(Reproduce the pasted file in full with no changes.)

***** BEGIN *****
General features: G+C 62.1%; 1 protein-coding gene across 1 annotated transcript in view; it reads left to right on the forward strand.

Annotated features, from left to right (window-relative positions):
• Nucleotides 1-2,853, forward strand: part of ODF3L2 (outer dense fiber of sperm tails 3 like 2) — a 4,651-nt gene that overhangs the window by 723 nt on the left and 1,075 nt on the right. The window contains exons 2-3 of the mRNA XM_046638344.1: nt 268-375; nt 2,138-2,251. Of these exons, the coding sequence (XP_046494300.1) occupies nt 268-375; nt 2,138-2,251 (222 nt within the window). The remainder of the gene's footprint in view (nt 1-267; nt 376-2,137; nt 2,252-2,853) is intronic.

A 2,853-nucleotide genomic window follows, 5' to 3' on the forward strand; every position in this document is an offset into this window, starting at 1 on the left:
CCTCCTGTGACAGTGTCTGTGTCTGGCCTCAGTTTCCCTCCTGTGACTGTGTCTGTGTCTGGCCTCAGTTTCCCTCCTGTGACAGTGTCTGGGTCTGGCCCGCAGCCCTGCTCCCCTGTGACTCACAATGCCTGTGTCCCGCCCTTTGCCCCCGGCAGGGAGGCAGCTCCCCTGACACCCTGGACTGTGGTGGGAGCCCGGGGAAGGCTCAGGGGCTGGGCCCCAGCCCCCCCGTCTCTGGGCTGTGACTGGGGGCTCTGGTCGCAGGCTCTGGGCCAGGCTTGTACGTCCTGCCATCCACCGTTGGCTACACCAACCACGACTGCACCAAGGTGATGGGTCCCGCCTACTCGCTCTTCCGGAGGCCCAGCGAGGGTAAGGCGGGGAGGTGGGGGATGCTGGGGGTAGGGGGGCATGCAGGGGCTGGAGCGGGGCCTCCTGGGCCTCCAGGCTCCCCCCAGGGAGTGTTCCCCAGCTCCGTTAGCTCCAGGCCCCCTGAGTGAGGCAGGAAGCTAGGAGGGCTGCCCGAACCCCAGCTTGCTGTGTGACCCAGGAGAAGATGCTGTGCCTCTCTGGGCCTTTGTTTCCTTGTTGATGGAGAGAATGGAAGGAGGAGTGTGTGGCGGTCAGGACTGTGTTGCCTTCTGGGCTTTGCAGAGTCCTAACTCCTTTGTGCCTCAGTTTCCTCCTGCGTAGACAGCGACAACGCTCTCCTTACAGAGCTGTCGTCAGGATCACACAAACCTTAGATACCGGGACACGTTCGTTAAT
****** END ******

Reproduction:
General features: G+C 62.1%; 1 protein-coding gene across 1 annotated transcript in view; it reads left to right on the forward strand.

Annotated features, from left to right (window-relative positions):
• Nucleotides 1-2,853, forward strand: part of ODF3L2 (outer dense fiber of sperm tails 3 like 2) — a 4,651-nt gene that overhangs the window by 723 nt on the left and 1,075 nt on the right. The window contains exons 2-3 of the mRNA XM_046638344.1: nt 268-375; nt 2,138-2,251. Of these exons, the coding sequence (XP_046494300.1) occupies nt 268-375; nt 2,138-2,251 (222 nt within the window). The remainder of the gene's footprint in view (nt 1-267; nt 376-2,137; nt 2,252-2,853) is intronic.

A 2,853-nucleotide genomic window follows, 5' to 3' on the forward strand; every position in this document is an offset into this window, starting at 1 on the left:
CCTCCTGTGACAGTGTCTGTGTCTGGCCTCAGTTTCCCTCCTGTGACTGTGTCTGTGTCTGGCCTCAGTTTCCCTCCTGTGACAGTGTCTGGGTCTGGCCCGCAGCCCTGCTCCCCTGTGACTCACAATGCCTGTGTCCCGCCCTTTGCCCCCGGCAGGGAGGCAGCTCCCCTGACACCCTGGACTGTGGTGGGAGCCCGGGGAAGGCTCAGGGGCTGGGCCCCAGCCCCCCCGTCTCTGGGCTGTGACTGGGGGCTCTGGTCGCAGGCTCTGGGCCAGGCTTGTACGTCCTGCCATCCACCGTTGGCTACACCAACCACGACTGCACCAAGGTGATGGGTCCCGCCTACTCGCTCTTCCGGAGGCCCAGCGAGGGTAAGGCGGGGAGGTGGGGGATGCTGGGGGTAGGGGGGCATGCAGGGGCTGGAGCGGGGCCTCCTGGGCCTCCAGGCTCCCCCCAGGGAGTGTTCCCCAGCTCCGTTAGCTCCAGGCCCCCTGAGTGAGGCAGGAAGCTAGGAGGGCTGCCCGAACCCCAGCTTGCTGTGTGACCCAGGAGAAGATGCTGTGCCTCTCTGGGCCTTTGTTTCCTTGTTGATGGAGAGAATGGAAGGAGGAGTGTGTGGCGGTCAGGACTGTGTTGCCTTCTGGGCTTTGCAGAGTCCTAACTCCTTTGTGCCTCAGTTTCCTCCTGCGTAGACAGCGACAACGCTCTCCTTACAGAGCTGTCGTCAGGATCACACAAACCTTAGATACCGGGACACGTTCGTTAAT